I always say to wear sturdy shoes when you go out and about in Tasmania, but you actually don’t have to at Table Cape Tulip Farm! If you want, you can swap your fashion shoes for a pair of sturdy blue gum boots, for free. If the ground is wet, this is particularly important as the north west coast features some of Tasmania’s richest dirt and it sticks in giant clods to your footwear! As always, do dress appropriately for the weather conditions. You’ll stay longer than you had imagined in the field of tulips and can end up frozen or sunburnt. If you’re particularly unlucky, you might end up both frozen AND burnt; it does happen in Tasmania! The farm has amenities and a small café. I highly recommend Café Umami in Wynyard, particularly for those with dietary requirements.

Getting There

Tulip © emily@traversingtasmania 2018

Table Cape Tulip Farm is a 5-minute drive from Wynyard in Tasmania’s north west. There is plenty of parking at the farm but you are parking in a field so it’s not necessarily a smooth drive. Remember that visitor numbers swell enormously during the Bloomin’ Tulips Festival so arrive early for a park that is closer to the main attraction. The farm is open from 9am – 4:30pm daily when the flowers are in bloom (late September to late October each year). You can visit at other times of the year to buy bulbs if you phone ahead but it really is worth visiting when the flowers are in their full splendour.


Table Cape Tulip Farm
Table Cape Tulip Farm © emily@traversingtasmania 2018

The rather wonderful thing about Table Cape Tulip Farm is that kids (under 16 years old) are free! Adults cost $12 per person in 2018 ($10 per concession or $8 per student). You can purchase bulbs and gift items from the shop or treats from the café. You can also order the bulbs online if you’d prefer. Apart from your entry fee, though, the main “cost” will be displaying your gorgeous photos… Enjoy!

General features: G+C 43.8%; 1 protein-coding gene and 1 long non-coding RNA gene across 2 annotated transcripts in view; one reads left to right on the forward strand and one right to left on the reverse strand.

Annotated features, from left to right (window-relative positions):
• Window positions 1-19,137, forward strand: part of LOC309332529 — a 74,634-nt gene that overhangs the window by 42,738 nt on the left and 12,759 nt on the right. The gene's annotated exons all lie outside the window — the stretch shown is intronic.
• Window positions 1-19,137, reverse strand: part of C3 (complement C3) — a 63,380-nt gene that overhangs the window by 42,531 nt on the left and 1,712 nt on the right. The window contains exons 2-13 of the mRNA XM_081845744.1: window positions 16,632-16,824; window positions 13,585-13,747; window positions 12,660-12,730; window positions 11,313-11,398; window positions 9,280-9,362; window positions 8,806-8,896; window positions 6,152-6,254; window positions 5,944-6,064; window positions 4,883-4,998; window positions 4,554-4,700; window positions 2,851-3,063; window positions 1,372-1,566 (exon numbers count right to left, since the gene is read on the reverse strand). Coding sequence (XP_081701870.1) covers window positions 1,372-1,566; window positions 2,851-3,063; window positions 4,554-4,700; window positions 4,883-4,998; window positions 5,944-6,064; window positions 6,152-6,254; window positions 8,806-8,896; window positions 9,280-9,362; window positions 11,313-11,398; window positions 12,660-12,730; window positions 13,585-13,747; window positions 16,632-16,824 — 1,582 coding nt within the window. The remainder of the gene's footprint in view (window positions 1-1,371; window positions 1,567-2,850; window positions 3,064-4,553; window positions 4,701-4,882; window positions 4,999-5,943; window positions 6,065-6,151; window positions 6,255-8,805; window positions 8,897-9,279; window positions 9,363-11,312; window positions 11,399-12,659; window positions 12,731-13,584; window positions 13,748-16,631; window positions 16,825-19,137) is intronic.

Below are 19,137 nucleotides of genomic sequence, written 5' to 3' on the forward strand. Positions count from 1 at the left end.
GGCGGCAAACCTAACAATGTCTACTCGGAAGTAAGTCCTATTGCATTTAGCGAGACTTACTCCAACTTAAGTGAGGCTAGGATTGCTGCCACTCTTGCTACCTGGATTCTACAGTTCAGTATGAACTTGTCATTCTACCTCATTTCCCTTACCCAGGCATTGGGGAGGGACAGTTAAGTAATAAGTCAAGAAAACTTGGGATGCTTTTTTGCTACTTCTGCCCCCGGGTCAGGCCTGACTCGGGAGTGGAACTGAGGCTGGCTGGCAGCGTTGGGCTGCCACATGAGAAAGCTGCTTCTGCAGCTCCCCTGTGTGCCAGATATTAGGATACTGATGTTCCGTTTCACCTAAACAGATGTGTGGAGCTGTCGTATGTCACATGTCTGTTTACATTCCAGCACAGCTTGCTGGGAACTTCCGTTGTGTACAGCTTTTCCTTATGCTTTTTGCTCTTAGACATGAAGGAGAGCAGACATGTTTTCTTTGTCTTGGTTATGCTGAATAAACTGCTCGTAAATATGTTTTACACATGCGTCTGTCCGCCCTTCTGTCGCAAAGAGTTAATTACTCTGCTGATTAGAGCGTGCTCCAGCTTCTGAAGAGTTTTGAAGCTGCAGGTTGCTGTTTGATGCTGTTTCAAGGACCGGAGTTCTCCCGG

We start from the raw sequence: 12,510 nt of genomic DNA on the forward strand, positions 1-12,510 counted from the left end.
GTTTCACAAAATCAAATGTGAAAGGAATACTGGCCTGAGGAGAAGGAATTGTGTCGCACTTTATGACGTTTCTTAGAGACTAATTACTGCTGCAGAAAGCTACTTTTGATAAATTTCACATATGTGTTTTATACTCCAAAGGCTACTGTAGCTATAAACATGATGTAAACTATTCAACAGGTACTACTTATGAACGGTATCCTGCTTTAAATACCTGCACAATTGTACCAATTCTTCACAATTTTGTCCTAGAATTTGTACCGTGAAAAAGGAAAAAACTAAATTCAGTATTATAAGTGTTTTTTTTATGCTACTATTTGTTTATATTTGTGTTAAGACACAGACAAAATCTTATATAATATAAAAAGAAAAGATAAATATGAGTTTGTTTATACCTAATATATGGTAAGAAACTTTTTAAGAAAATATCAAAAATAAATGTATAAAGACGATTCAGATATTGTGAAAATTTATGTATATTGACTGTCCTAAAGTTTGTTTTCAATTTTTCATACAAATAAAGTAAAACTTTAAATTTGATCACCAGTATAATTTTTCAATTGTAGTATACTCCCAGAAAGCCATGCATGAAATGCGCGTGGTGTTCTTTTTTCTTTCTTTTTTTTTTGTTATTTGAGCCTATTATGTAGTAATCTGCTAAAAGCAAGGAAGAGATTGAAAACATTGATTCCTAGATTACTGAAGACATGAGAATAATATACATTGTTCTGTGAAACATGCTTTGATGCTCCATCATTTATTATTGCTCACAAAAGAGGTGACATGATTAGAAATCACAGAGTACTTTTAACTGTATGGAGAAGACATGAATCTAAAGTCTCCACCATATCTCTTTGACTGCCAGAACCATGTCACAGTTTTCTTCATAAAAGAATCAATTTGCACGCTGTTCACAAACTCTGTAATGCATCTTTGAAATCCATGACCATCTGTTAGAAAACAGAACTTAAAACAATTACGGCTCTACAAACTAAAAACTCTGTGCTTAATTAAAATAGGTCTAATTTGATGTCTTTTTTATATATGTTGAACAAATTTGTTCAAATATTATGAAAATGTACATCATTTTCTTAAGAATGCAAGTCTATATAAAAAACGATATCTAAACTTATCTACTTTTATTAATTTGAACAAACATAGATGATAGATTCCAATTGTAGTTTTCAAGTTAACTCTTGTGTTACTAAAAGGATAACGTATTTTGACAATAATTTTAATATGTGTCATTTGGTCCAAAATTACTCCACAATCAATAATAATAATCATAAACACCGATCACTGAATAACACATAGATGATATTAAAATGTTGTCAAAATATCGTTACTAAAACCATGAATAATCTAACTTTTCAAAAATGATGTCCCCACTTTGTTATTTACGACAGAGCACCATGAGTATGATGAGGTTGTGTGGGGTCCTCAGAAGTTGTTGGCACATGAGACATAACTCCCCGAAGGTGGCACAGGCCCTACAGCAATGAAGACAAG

Staying a while? There’s plenty to do in Tasmania’s north west or, further afield, west coast and north.

Ratho Farm

Traversing Ratho Farm
Ratho Farm
Ratho Farm © emily@traversingtasmania 2018

I love Tasmania’s central highlands. You’ll find snow in winter and clear blue skies in summer, with the lakes and mountains giving a stunning backdrop to rural pastures year-round. Some of Tasmania’s best country is here. The early Scottish settlers obviously shared my sentiments. Ratho Farm was established in the early 1800s, along with Australia’s oldest golf course (Rath Farm Golf Course), which winds its way around the homestead. The homestead looks rather grand but is quirky! You’ll enjoy exploring the homestead, golf course and the grounds of Ratho Farm.


The Stables
The Stables © emily@traversingtasmania 2018

You can choose to stay in convict-built cottages that have been tastefully renovated. These converted farm outbuildings are grouped quite closely together, closer than I expected. If you want more privacy, the Bakery is a separate building but it is still close to other cottages. If you travel with family and friends, you can book out an entire building (or the entire site!). Ratho Farm staff suggested paying a little extra for a premium suite with views of the Clyde River and I’m glad that the Scottish penny-pinching side of me didn’t win out. Waking up to views of a spectacular purple sunset over the river on our first day there was AMAZING!


Homestead © emily@traversingtasmania 2018

Bothwell is in rural Tasmania and is a long way from the major cities. For this reason, I highly recommend booking breakfast and perhaps dinner for your stay. At the very least, you’ll need a plan of where you’ll eat dinner as the local pub is only open on certain nights of the week. You can choose to eat some of your meals at Nant Distillery too (expensive but lovely food). We brought our own lunch with us. Our host was very good at catering for dietary requirements which was lovely! If you give a few days’ warning, your requests will be accommodated. Having breakfast in the aged, stately dining room or cheese and wine by the fire in the lounge room is a wonderful experience. You can imagine, if you ignore anything reliant on electricity, what life might have been like for the Reid family who built the homestead.